We like it when people go out of their way to tell us how awesome we are. Dave O. sent us this email on Friday: Guys, I bought a growler of Drafty Kilt at The Best of Brews on Thursday evening and I am going to have to get back tomorrow and get another. That
We survived our first beer festival season as “brewers” instead of “drinkers.” Though, truth be told, we were also drinkers. It was a fun, busy time with multiple events every week. In some ways, November feels like the calm after the storm. A cold, dark calm, but a calm, nonetheless. This cold, dark weather has
Metal beer signs. They are in bars everywhere. One would assume that they are actually a decent marketing tactic, given their prevalence. However, I have a hard time rationalizing the ROI myself. Have I ever bought a beer because I saw a sign up? I don’t think so. Have you? The only thing I can
So I’m sitting here drinking a Dogfish Head Palo Santo Marron (quite good, by the way). I’m reading the description. The last few sentences go: At 10,000 gallons each, these are the largest wooden brewing vessels built in America since before Prohibition. It’s all very exciting. We have wood. Now you do too. Quite subtle,
Four years ago, armed with only a turkey fryer and a few plastic buckets, we set out on a journey to launch a brewery in 2010. At the time, we knew very little about the brewing industry, so our timeline was meant to be far enough into the future to give us a chance to
I am currently reading The Search for God and Guinness by Stephen Mansfield. I’m about halfway through and so far it is excellent. If you love beer and beer history (I’m looking at YOU, Maureen Ogle), this is a must-read. That is all. Please return back to your regularly scheduled Friday activities.
It’s no surprise that we love beer. If it IS a surprise, you clearly have trouble drawing reasonable conclusions from what you have read. But why do we love beer? Our reasons are varied, and we’d love to hear yours. Here are some of my top reasons, in no particular order: Beer is alive. The
Many people have preconceived, often false, notions of stouts. This glorious beer has a heavy color and a heavier name (in-laws are stout, not beers, right?). People tend to associate the following traits with this heavy outward appearance: Bitter Thick and rich High alcohol This is the subject of a recent New York Times article,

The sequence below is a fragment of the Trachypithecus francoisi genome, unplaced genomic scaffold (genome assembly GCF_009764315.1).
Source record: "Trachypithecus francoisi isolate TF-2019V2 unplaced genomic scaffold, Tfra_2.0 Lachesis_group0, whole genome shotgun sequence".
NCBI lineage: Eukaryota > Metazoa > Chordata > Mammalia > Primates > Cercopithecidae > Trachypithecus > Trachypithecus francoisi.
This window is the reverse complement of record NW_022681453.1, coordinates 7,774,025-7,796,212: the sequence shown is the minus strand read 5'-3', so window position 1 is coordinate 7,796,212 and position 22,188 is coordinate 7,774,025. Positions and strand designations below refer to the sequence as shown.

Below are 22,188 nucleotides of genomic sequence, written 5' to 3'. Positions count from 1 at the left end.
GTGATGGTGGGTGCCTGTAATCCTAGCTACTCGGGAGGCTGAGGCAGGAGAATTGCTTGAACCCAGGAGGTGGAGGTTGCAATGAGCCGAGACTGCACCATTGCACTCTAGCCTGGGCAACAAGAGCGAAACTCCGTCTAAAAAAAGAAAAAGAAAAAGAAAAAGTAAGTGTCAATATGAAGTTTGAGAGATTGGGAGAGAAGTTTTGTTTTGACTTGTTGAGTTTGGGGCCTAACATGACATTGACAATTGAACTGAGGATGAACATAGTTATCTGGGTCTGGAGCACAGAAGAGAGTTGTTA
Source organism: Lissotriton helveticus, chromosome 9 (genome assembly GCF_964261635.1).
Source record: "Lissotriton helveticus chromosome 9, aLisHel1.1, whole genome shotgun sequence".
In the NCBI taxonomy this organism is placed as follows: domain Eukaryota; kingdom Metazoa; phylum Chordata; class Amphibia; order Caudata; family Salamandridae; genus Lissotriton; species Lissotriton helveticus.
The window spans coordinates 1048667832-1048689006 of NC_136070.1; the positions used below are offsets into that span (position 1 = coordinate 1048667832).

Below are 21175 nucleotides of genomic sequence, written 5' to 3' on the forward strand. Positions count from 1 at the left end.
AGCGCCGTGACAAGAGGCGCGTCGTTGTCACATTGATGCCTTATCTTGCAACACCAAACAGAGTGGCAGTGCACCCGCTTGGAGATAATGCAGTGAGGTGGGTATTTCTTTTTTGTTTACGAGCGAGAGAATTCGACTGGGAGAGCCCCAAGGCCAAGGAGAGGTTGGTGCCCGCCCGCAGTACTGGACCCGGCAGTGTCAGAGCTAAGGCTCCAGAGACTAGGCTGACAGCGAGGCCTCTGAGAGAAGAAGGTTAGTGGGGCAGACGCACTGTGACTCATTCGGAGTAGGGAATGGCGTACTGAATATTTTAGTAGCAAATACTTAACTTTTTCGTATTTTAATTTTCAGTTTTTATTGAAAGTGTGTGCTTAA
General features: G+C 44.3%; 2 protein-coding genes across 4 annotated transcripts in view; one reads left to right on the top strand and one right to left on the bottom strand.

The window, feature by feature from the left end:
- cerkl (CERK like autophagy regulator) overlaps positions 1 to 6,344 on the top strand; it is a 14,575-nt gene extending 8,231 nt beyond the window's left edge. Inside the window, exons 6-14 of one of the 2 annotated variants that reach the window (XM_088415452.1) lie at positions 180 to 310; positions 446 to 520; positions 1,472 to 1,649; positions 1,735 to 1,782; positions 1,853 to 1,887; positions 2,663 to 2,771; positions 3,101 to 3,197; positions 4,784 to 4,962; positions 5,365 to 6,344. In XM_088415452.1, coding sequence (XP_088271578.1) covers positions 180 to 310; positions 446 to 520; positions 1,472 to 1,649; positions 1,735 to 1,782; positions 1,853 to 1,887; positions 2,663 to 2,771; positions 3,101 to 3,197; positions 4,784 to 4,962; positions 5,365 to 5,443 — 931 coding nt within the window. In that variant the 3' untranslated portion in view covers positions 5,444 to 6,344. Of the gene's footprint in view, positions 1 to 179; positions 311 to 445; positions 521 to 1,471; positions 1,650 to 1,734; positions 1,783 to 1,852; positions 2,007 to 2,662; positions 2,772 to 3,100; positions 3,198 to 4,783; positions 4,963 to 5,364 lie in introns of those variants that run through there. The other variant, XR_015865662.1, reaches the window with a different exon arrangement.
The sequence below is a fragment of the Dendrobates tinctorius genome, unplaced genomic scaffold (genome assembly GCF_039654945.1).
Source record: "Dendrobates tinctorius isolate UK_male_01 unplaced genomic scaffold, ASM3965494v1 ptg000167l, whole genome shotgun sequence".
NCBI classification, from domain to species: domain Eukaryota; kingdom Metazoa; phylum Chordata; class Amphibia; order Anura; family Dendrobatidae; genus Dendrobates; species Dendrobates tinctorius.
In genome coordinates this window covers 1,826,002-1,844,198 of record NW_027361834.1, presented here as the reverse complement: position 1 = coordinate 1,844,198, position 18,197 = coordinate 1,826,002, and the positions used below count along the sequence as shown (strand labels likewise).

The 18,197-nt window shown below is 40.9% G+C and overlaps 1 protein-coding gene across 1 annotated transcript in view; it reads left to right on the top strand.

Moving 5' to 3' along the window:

The Wall Street Journal published an interesting article today on the correlation between a ballpark’s winning percentage and the cost of the beer there. I’m admittedly not the biggest baseball fan (I blame it on one massive failure of a year playing Little League), but beer and economics is right up my alley. Beer prices
There’s an interesting (and short) article in Metro about “The art of the six-pack.” And I quote: ?The craft beer industry is a very creative industry,? explains Matt Polacheck, Art Director at Brooklyn-based Shmaltz Brewing, whose Coney Island Craft Lagers line features colorful, sideshow poster-inspired labels. ?The artful labels tie in to the whole culture
Recently we’ve been writing a column for a new online beer magazine, Beer Connoisseur. I’ve even got to the point where I spell “Connoisseur” correctly on the first try. A couple weeks ago we ran an article about the basics of marketing a new brewery. I’d like to present a slightly updated version of that
In a moment of weakness, Eric over at HolzBrew thought it would be a good idea to interview us about the process of starting a brewery. Eric soon realized the folly of this interview request, but nevertheless he followed through with it. Read the interview in its entirety. Do it, you big pansy. You didn’t
The weeks that we don’t brew are inevitably worse. I think brewing has become something of a weekly catharsis for us, a way to regroup and pour ourselves out into something that we are passionate about. But why exactly? There’s an obvious social angle to all that we do, which is great. But I also
First, let the record show that we are still technically homebrewers. But after being entrenched in the homebrewing culture for a few years now, and after having some exposure to the professional brewing culture as well, we thought it might be interesting to point out one of the fundamental differences between the two. There are
We’re going to try a little something new here at MNB. It’s called empowerment. Jeff, being the unwieldy CEO, isn’t too keen on the idea, but he doesn’t know how to delete blog posts. So here’s the drill. If you want to write something about MNB or your experience at MNB, shoot me an email.